August 30 2014

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10 posts tagged "Neil Moodie"

Backstage At Burberry, It’s Beauty Business As Usual


“Classic Burberry” has long been the inspiration backstage at Christopher Bailey’s show, and his hair and makeup team, made up of Neil Moodie and Wendy Rowe, respectively, show up knowing that resistance to the plan is futile. What exactly is “classic Burberry” beauty? “The key word is effortless,” says Moodie. “So it doesn’t feel as though [Wendy and I] have been here at all.” Their presence was more than necessary, though, considering that the kind of deliberate ease they were after happens to be extremely hard to manufacture. Prepping hair with Bumble and Bumble Prep lotion and its Styling Spray, Moodie diffused strands so they dried with a natural texture. Then, using his WAM ceramic curling iron and a few spritzes of Bb Shine Spray, Moodie “tapped out a bit of a bend” through the ends so hair didn’t lay flat but rather appeared as though a gentle gust of wind had swept through it.

Rowe did her part to honor the house’s beauty codes by taking the makeup “back to basics,” with a fresh, light color palette. Mixing Burberry Beauty Sheer Foundation with its Fresh Glow illuminator for sheer, dewy coverage, Rowe added a “wash of color” to lids using its Eyeshadow in Taupe Brown and Almond, dusting a hint of the shimmering beige Pale Barley onto the inner corners to catch the bright runway lights. Lips were treated to a slick of a new-for-Spring lipstick shade in Tulip, a tawny pink, while brows were slightly sculpted to enhance models’ natural shape if they needed enhancing. Model and muse Cara Delevingne’s arches certainly did not. (“I was born with these massive puppies,” she joked when we inquired about her enviable brows. “I do them myself—no threading, just a little tweezing.”) To complete the look, Rococo Nail Apparel’s Ange and Vernice Walker were brought in to paint on a few coats of their new Nude Wardrobe lacquer line, which features six different neutral polishes that coordinate with a range of skin tones. It was—and always will be—a nail-art free zone.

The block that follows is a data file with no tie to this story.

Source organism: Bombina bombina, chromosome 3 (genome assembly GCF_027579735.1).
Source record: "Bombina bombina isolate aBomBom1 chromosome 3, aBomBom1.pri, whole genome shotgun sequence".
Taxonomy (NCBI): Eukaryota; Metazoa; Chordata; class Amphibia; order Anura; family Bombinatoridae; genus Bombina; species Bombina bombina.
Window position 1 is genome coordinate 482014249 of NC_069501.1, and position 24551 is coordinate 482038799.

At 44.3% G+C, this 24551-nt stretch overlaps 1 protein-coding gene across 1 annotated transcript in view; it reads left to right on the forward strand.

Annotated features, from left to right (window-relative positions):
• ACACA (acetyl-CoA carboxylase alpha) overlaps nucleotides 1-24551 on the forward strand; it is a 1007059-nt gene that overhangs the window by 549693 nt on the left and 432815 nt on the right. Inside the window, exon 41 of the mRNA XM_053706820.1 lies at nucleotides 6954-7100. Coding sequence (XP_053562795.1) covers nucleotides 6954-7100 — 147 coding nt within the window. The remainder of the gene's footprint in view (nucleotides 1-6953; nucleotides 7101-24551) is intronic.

Photo: Luca Cannonieri /

Backstage At BCBG, Humidity Not An Issue


Before the weather gods decided to smile down on the isle of Manhattan—at least for a few hours—day one of New York fashion week started out a soggy, muggy mess. And while we struggled to keep our ever-growing frizz problem under control backstage at BCBG Max Azria, Bumble and Bumble hairstylist Neil Moodie was relishing in the wet conditions. “My inspiration was Barbara Bach in the James Bond movie [The Spy Who Loved Me] when she comes out of the water and brushes her hair back,” Moodie said, fashioning sleek coifs to accommodate the collection’s “1920′s with a bit of sporty athleticism” vibe (not necessarily the lingering effects of Tropical Storm Lee). Coating models’ strands in Bb Thickening Hairspray, Moodie used a wide-tooth comb to disperse its Gel in sections “so it looks like [the girls] used their own hands.” To give the illusion that the hair had just started to dry in the sun, Moodie rough-dried ends and used a large barrel curling iron to create piece-y waves. A mist of Bb Shine Spray right before models walked out onto the runway provided a dewy effect.

Dewiness also happened to be the key to Maybelline global makeup artist Charlotte Willer’s application. “She’s a girl who’s been out running, then comes home, takes a shower, and gets out looking amazing,” Willer explained. To keep skin radiant and moist, Willer turned to Maybelline’s Fit Me foundation—”it’s like a second skin,” she said—and applied varying deep rose shades of its powder blush for a natural flush. As a finishing touch, she swiped Maybelline’s new Baby Lips clear balm across lids and onto mouths for a dose of hydration. Simple as it all seemed, Willer was eager to issue an important proviso for at-home duplication: When applying foundation and blush, “Don’t forget the neck.”

Photo: Yannis Vlamos /

Retro Revamped, Backstage At Burberry